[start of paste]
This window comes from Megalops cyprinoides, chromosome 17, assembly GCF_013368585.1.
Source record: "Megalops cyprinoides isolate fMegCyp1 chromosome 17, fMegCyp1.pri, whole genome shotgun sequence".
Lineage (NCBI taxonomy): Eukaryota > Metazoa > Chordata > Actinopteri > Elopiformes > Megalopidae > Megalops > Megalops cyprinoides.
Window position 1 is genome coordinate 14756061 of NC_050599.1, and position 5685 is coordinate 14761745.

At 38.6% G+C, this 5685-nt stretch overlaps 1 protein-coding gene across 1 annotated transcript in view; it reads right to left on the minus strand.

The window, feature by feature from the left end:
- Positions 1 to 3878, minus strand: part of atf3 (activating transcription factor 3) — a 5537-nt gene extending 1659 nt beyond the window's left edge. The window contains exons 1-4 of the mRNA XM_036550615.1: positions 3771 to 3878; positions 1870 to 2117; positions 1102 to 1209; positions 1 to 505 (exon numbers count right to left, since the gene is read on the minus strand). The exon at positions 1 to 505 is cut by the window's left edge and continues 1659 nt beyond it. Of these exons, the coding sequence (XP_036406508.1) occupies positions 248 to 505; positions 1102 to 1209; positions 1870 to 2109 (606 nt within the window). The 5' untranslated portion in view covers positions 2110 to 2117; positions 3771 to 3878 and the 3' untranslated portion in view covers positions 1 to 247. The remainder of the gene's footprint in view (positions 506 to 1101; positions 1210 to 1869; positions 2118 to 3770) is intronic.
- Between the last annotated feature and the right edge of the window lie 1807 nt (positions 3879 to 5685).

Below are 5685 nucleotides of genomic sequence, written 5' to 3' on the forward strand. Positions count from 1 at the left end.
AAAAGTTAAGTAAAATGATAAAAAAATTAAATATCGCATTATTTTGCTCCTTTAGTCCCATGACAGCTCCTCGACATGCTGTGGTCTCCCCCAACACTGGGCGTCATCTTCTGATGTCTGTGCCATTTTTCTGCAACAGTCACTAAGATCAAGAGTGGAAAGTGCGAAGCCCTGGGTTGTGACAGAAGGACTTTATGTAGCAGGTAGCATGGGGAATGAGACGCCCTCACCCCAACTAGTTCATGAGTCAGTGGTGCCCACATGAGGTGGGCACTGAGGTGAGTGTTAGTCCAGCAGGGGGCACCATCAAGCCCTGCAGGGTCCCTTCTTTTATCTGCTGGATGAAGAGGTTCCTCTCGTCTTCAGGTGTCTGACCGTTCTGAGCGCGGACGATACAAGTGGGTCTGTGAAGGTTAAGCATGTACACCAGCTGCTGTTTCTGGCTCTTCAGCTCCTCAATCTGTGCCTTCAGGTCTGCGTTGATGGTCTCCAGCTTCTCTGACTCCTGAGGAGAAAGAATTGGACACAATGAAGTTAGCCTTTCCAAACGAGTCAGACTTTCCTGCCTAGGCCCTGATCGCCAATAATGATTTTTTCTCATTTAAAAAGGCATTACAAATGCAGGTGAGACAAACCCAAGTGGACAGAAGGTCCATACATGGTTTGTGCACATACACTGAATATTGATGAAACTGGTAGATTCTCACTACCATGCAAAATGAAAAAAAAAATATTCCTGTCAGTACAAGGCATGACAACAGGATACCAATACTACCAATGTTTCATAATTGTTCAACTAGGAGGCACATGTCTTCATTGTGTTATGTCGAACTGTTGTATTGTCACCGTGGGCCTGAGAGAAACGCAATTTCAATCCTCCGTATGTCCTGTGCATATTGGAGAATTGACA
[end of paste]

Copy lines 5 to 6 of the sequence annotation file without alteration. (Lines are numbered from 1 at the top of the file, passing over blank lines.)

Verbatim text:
At 38.6% G+C, this 5685-nt stretch overlaps 1 protein-coding gene across 1 annotated transcript in view; it reads right to left on the minus strand.

The window, feature by feature from the left end: